‘I don’t think anyone in the industry is surprised, as it was very obvious the Government had no plan or processes in place to roll this out in 2015. Hopefully over the next year the Government can formalise a proper strategy to address climate change with the least amount of economic and social disruption.’
GCX Sustainability Analyst
‘I think it had to happen, they are not ready and there are too many things to be done before this tax can be implemented.
I would prefer to see it pushed another year out actually, as the 2015 decisions made in Paris at the UN COP should help to inform what we actually do with our carbon tax here in SA. It would be good to see what the playing field looks like globally and what we as South Africa set ourselves in 2015 before implementing the tax. I think setting the tax and then setting our UN commitment is the wrong way around.
I am also pleased that there is more time for consultation. As it stands the carbon tax is unpopular, virtually across the board from my perspective, but there is huge potential to turn it into something very positive for SA if carefully designed in consultation with ALL stakeholders – including international investors.’
GCX Sustainability Consultant
‘Perhaps the biggest implication is the uncertainty. Business loves certainty and there is now even greater uncertainty whether the tax will come into effect at all. Will this affect companies’ innovation and forward planning? Will companies decide not to go for that solar initiative now that they don’t pay a tax on carbon?’
GCX Sustainability Consultant
‘If the stick was complemented by a carrot, it could work. The issue with the carrot is that there is no commitment to ringfencing the carbon tax revenue and use it to incentivise meaningful growth of the green economy. Right now the only carrot is to avoid being hit by a stick! It is a punitive tax.
Lets look at the carbon tax that is levied on new cars in 2011. For every new car that emits over 89g/km there is a tax. To date about R5b has been collected. Car buyers behavior has not necessarily materially changed. Imagine if the R5b that was collected was used to reduce the price of cars that emitted less than 89g/km. That would be a big carrot that would make low emission cars more affordable and influence purchase behaviour. A lost opportunity. Proposed carbon tax would be more of the same.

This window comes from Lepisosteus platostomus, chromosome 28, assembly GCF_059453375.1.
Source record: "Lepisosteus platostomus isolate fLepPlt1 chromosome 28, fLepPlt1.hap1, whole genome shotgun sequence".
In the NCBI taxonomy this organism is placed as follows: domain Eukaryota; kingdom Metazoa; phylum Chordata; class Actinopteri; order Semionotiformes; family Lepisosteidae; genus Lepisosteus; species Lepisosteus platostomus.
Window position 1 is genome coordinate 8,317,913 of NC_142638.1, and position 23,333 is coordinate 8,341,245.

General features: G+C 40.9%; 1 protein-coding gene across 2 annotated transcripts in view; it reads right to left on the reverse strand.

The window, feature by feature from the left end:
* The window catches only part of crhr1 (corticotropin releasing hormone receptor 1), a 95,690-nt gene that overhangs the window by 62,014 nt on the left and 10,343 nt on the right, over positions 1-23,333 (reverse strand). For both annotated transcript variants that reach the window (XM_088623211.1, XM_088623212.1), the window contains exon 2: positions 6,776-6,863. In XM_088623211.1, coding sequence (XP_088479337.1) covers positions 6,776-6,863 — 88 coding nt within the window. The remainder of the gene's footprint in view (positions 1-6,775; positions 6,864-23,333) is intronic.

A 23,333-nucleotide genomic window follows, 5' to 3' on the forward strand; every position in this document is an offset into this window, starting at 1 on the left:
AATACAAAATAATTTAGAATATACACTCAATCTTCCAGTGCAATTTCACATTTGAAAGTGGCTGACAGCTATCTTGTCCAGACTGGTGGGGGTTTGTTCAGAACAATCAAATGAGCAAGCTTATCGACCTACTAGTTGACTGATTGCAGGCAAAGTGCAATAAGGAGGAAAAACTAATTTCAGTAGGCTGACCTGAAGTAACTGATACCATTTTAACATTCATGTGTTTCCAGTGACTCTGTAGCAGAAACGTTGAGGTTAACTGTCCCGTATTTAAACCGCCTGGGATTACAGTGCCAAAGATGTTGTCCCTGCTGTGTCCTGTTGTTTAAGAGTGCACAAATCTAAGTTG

You can levy taxes in two ways, top down or bottom up. Up until now all carbon taxes have been levied from top down, meaning they simply slap a levy on oil and electricity at source. Now they are proposing a carbon tax on a bottom up calculation where all liable parties need to comply with mandatory reporting, the framework for which is not yet defined. Given where most company’s are with their carbon reporting, it will be a challenge for them to provide an accurate and verifiable inventory of Greenhouse Gases upon which to base the tax by the time the tax is implemented. Furthermore, the administration of such a bottom up tax, could prove to be a nightmare given skills and experience required by Treasury to do so. Etolling is a good analogy, where the idea is to convert a top down levy on petrol products into a bottom up, user-pays tax. All it results in is disproportionate administration costs and a massive burden on business and consumers to manage and pay the tax.
Treasury must stop trying to disguise just another tax as an environmental tax. It gives environmental taxes a bad name and builds resentment among consumers and business because it is expensive to administer while the money is not spent where it should be – on reducing the carbon footprint of the country.
Rather just slap another levy on electricity and petrol which would then be easy to collect and even easier for government to spend on whatever they want to.
If there is indeed an authentic intention to green the economy by changing behaviour, introducing clean technology and cleaning up waste, then the government must ringfence the funds and spend it all for this purpose.’
GCX Lead Strategist
‘The delay in tax was inevitable. The administrative implications of the tax are only starting to be understood. I think this one-year delay will not only give business some comfort in getting ready for the emissions monitoring regime, but will hopefully allow for treasury and SARS to get their systems in place ideally in the most inclusive manner possible, as well as specify the requirements of the complementary offset scheme.’
GCX Managing Director
‘One can only hope that the government delaying the implementation of the carbon tax, will allow for serious consideration into providing business with more positive incentives so as to help ease with its adoption. There’s definitely good evidence to suggest that positive incentives are more effective than negative incentives, especially when it comes to compliance. This of course, has some financial implications for government as it will need to allocate the appropriate funds for doing so. Unfortunately, no such allocation seems to be taking place, based on the recently announced National Budget, 2014. Environmental issues yet again are on the back burner on the list of priorities set out by government. So the question is, what is the government planning in terms of its approach during its roll out of the carbon tax in 2016? And again, why is the government not initiating more engagements? Businesses after all have a good insight to what will work most efficiently. The last thing South Africa needs is another economic downslide, which the carbon tax can contribute to.’
GCX Sustainability Analyst
Here is our official response submitted to treasury last year:
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